In the 2001 Canadian Resident Matching Service (CaRMS) final match, there were 38 unmatched positions in family medicine. In the 2022,CaRMS R1 (main residency) match, there were 225 unmatched positions in family medicine. While there is a second round of matching to come May 12, it is obvious that fewer and fewer medical graduates want to be family doctors. But why?
These are my opinions and naïve solutions:
First, let’s talk about money. Most medical school graduates have more than $100,000 in debt. Family doctors make an average $330,000 in gross income, spend about $120,000 in office overhead, pay $100,000 in taxes and therefore make about $110,000 in net income. If your monthly home expenses are $10,000/month, then you are already overspending. Remember, this does not include retirement savings (pension) or saving for a house; no holidays or paying off debt. So those numbers do not work. So, if you want to make more, then you need to go for the better paid careers: surgeons or cardiologists.
Naïve solution: All doctors need to be paid within one standard deviation of the average (not a three-times difference) or paid a salary with a pension.
Second, let’s talk about respect. How many specialists talk “down” the value of family doctors? Specialists often ask patients to follow up with their family doctors instead of explaining things or arranging follow-ups for various tests. I’ve often heard from specialists, “Family doctors have time to chat and fill out forms. Best to have your GP do that.” Plus, how many family doctors teach at Canadian medical schools (besides the community placements)? How many pharmacists and nurse practitioners are talking about doing most things that family doctors do? When was the last time family doctors were respected for their exceptional work/ knowledge/ expertise outside of being “primary care practitioners?” Sorry but unconscious bias against family doctors is alive and well.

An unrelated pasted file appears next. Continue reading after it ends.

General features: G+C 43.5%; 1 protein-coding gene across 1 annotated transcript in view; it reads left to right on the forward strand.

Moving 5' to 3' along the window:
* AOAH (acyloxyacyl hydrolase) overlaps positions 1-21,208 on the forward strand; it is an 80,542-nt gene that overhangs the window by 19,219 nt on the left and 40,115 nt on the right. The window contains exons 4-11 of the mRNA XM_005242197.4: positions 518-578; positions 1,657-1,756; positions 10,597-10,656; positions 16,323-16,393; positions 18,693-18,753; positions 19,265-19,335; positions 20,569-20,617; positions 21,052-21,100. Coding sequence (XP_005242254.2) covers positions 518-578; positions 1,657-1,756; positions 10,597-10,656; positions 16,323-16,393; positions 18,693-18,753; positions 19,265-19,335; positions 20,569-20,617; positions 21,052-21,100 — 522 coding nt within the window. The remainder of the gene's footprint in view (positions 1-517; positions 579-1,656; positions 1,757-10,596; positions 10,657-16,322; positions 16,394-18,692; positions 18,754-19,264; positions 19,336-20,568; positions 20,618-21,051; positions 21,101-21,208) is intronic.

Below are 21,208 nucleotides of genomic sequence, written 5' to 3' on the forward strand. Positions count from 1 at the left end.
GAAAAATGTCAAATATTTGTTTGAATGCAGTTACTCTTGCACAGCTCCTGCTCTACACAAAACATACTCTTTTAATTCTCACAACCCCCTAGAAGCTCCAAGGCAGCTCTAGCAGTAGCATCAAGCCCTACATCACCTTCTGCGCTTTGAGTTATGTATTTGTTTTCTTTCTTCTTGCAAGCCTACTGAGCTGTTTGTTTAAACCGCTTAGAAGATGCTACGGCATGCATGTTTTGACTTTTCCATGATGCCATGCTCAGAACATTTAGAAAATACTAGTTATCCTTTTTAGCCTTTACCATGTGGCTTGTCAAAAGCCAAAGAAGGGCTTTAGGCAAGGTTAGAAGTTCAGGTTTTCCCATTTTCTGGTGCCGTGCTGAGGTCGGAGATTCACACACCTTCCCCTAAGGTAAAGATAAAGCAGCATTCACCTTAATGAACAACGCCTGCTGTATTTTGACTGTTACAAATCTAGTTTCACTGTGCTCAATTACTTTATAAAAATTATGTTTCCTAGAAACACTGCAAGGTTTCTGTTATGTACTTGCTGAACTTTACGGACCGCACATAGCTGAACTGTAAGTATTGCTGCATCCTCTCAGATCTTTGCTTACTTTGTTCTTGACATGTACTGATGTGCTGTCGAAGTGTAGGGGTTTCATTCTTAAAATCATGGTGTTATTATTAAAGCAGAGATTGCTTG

Naïve solution: We need an equal number of family doctors and specialists teaching at all Canadian medical schools and we need to value each and every member of the MD family.
Finally, let’s admit family medicine is hard. Patients have high expectations (and typically bring their own agendas). It is not easy dealing with multiple comorbidities at one time. There are issues with secondary gain, mental health, compliance, misdirected anger for delays and uncertainty, multiple administrative obstacles (from IT issues to dealing with insurance companies to daily rule changes) and social determinants of health to manage. There is a need to act expeditiously. We don’t have an hour to work through a case (nor does it make financial sense). No wonder family doctors are burning out – and that few want to be family doctors.
Naïve solution: All medical school graduates should be family doctors first for five years after their two years of residency. Then, if they choose, they can train to be specialists.
I mean this article to be provocative. I want you to tear down my opinions and solutions. Let us find a way to make family medicine the first-choice career or calling for more medical school graduates. But at this rate of apathy and neglect, I don’t think it is likely.